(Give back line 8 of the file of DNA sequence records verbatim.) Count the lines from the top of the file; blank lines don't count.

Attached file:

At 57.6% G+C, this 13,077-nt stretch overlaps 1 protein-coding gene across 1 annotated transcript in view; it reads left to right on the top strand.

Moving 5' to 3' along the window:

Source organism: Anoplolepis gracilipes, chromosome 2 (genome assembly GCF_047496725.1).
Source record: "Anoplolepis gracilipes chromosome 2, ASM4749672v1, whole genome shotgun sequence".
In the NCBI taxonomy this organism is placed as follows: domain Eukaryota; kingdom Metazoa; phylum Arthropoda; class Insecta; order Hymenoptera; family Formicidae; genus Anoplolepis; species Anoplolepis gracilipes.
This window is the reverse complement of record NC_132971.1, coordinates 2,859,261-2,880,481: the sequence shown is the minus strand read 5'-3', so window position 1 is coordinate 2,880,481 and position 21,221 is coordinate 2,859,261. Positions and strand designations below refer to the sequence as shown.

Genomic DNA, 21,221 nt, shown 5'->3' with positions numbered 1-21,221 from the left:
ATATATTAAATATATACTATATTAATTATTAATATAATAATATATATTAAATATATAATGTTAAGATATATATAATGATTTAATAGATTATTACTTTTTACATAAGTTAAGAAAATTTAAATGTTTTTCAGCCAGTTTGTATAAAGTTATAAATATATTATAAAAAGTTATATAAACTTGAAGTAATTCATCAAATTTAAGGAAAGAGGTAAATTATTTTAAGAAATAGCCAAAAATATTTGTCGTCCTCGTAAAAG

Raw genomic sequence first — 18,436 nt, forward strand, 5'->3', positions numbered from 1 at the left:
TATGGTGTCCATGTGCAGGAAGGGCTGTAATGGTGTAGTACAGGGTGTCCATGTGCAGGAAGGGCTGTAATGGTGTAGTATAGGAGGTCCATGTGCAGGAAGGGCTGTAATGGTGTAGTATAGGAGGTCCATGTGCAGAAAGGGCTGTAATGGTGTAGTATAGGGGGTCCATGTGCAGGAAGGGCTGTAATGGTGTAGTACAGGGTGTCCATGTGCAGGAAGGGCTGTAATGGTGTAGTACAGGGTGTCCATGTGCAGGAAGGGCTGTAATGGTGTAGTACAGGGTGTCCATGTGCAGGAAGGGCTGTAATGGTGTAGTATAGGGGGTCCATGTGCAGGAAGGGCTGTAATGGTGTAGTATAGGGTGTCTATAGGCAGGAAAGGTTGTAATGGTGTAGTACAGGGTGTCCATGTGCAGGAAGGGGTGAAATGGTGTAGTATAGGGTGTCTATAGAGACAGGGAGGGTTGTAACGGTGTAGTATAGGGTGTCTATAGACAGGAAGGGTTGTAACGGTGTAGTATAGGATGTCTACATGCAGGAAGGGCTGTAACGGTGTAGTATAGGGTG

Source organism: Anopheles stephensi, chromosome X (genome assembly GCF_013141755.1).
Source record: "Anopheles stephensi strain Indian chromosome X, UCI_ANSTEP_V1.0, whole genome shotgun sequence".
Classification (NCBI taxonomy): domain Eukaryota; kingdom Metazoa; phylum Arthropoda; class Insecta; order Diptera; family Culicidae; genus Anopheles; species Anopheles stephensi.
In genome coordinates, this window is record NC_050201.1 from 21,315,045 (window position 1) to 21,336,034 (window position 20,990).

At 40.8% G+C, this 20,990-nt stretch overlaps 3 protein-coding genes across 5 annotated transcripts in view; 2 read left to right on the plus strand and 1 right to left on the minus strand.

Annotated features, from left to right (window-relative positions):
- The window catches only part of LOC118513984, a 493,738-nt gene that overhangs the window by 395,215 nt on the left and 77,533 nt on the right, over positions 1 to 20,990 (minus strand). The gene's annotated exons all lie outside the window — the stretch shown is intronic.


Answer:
ATATATTAAATATATACTATATTAATTATTAATATAATAATATATATTAAATATATAATGTTAAGATATATATAATGATTTAATAGATTATTACTTTTTACATAAGTTAAGAAAATTTAAATGTTTTTCAGCCAGTTTGTATAAAGTTATAAATATATTATAAAAAGTTATATAAACTTGAAGTAATTCATCAAATTTAAGGAAAGAGGTAAATTATTTTAAGAAATAGCCAAAAATATTTGTCGTCCTCGTAAAAG